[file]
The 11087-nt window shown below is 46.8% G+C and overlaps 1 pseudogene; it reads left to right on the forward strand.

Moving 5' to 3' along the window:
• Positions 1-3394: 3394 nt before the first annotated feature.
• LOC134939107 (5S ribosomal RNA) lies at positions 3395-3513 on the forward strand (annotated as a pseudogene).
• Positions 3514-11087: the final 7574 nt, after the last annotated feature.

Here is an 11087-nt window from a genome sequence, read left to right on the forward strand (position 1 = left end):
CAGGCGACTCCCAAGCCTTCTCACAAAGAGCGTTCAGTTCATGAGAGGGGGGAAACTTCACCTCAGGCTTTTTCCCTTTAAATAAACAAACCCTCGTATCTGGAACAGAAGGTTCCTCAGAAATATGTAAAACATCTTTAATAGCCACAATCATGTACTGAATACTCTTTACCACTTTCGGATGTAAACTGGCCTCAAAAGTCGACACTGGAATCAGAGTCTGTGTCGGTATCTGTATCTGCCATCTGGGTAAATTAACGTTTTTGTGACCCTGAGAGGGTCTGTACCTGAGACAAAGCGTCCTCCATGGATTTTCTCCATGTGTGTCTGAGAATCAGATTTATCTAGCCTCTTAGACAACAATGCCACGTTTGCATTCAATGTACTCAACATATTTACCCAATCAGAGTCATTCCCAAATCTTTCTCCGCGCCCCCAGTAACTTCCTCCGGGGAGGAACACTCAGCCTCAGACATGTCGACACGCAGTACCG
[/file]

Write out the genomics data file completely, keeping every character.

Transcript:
The 11087-nt window shown below is 46.8% G+C and overlaps 1 pseudogene; it reads left to right on the forward strand.

Moving 5' to 3' along the window:
• Positions 1-3394: 3394 nt before the first annotated feature.
• LOC134939107 (5S ribosomal RNA) lies at positions 3395-3513 on the forward strand (annotated as a pseudogene).
• Positions 3514-11087: the final 7574 nt, after the last annotated feature.

Here is an 11087-nt window from a genome sequence, read left to right on the forward strand (position 1 = left end):
CAGGCGACTCCCAAGCCTTCTCACAAAGAGCGTTCAGTTCATGAGAGGGGGGAAACTTCACCTCAGGCTTTTTCCCTTTAAATAAACAAACCCTCGTATCTGGAACAGAAGGTTCCTCAGAAATATGTAAAACATCTTTAATAGCCACAATCATGTACTGAATACTCTTTACCACTTTCGGATGTAAACTGGCCTCAAAAGTCGACACTGGAATCAGAGTCTGTGTCGGTATCTGTATCTGCCATCTGGGTAAATTAACGTTTTTGTGACCCTGAGAGGGTCTGTACCTGAGACAAAGCGTCCTCCATGGATTTTCTCCATGTGTGTCTGAGAATCAGATTTATCTAGCCTCTTAGACAACAATGCCACGTTTGCATTCAATGTACTCAACATATTTACCCAATCAGAGTCATTCCCAAATCTTTCTCCGCGCCCCCAGTAACTTCCTCCGGGGAGGAACACTCAGCCTCAGACATGTCGACACGCAGTACCG